There are many more reasons to challenge a comparison between these two countries but when one digs below the surface, there are also some similarities. Economically my friend was spot on: in GDP per capita terms, Kenya is roughly at the level of Indonesia a decade ago (about US$800 per capita). Today Indonesia is far ahead, but I don’t see any reason why Kenya couldn’t follow suit. Indeed, Indonesia is a good benchmark case for Kenya because it was never a “star reformer”, but instead a consistently strong performer.
Oxfam is publishing a fascinating new series of case studies today, describing its programme work on local governance and community action. There are case studies from Nepal (women's rights, see photo), Malawi (access to medicines), Kenya (tracking public spending), Viet Nam (community participation) and Tanzania (the ubiquitous Chukua Hatua project), and a very wise (and mercifully brief) overview paper from power and governance guru Jo Rowlands. Here are some highlights:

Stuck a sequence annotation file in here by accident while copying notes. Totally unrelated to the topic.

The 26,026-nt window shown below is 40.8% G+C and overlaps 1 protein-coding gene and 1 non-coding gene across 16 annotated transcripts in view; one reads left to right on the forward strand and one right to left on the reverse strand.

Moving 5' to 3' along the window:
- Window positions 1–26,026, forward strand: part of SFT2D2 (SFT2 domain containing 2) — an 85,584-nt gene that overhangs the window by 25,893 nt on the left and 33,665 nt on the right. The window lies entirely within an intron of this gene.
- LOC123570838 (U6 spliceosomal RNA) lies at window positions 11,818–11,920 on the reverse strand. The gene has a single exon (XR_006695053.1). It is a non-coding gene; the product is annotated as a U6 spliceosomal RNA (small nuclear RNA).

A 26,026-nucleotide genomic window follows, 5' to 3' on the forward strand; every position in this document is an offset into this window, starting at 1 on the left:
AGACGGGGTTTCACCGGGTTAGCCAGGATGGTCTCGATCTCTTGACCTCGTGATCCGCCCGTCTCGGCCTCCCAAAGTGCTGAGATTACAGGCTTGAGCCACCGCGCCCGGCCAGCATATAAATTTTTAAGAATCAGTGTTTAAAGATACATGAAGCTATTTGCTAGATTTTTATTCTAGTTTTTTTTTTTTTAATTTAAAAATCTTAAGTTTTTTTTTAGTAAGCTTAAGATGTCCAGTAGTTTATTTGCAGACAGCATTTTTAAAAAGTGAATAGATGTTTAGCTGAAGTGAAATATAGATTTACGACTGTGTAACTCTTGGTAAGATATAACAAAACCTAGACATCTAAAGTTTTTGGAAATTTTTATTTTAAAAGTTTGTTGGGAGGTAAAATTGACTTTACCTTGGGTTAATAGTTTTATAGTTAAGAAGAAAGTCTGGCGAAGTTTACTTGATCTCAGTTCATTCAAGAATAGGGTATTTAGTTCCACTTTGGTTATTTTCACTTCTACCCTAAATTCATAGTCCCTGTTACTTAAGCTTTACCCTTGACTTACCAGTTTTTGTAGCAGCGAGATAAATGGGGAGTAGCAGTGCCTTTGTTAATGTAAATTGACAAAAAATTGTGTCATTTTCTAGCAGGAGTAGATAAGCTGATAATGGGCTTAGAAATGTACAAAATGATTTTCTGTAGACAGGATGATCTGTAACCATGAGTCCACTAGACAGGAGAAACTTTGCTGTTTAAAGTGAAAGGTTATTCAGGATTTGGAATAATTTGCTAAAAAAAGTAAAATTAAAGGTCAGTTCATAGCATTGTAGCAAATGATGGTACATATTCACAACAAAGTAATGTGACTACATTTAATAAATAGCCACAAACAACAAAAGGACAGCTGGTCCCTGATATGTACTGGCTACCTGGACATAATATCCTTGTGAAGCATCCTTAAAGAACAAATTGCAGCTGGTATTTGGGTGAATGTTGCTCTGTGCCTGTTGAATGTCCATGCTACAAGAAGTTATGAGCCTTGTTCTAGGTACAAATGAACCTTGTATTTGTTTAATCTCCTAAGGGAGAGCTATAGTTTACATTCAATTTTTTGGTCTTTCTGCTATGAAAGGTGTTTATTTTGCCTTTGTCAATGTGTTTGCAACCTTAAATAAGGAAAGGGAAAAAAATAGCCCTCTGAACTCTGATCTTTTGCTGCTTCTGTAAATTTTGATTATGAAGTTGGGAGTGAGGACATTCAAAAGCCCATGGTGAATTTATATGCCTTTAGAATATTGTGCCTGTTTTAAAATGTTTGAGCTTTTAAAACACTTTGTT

“Governance is about the formal or informal rules, systems and structures under which human societies are organised, and how they are (or are not) implemented. It affects all aspects of human society – politics, economics and business, culture, social interaction, religion, and security - at all levels, from the most global to the very local."
These are some of the views and reports relevant to our readers that caught our attention this week.
New Platforms, New Public Opinion?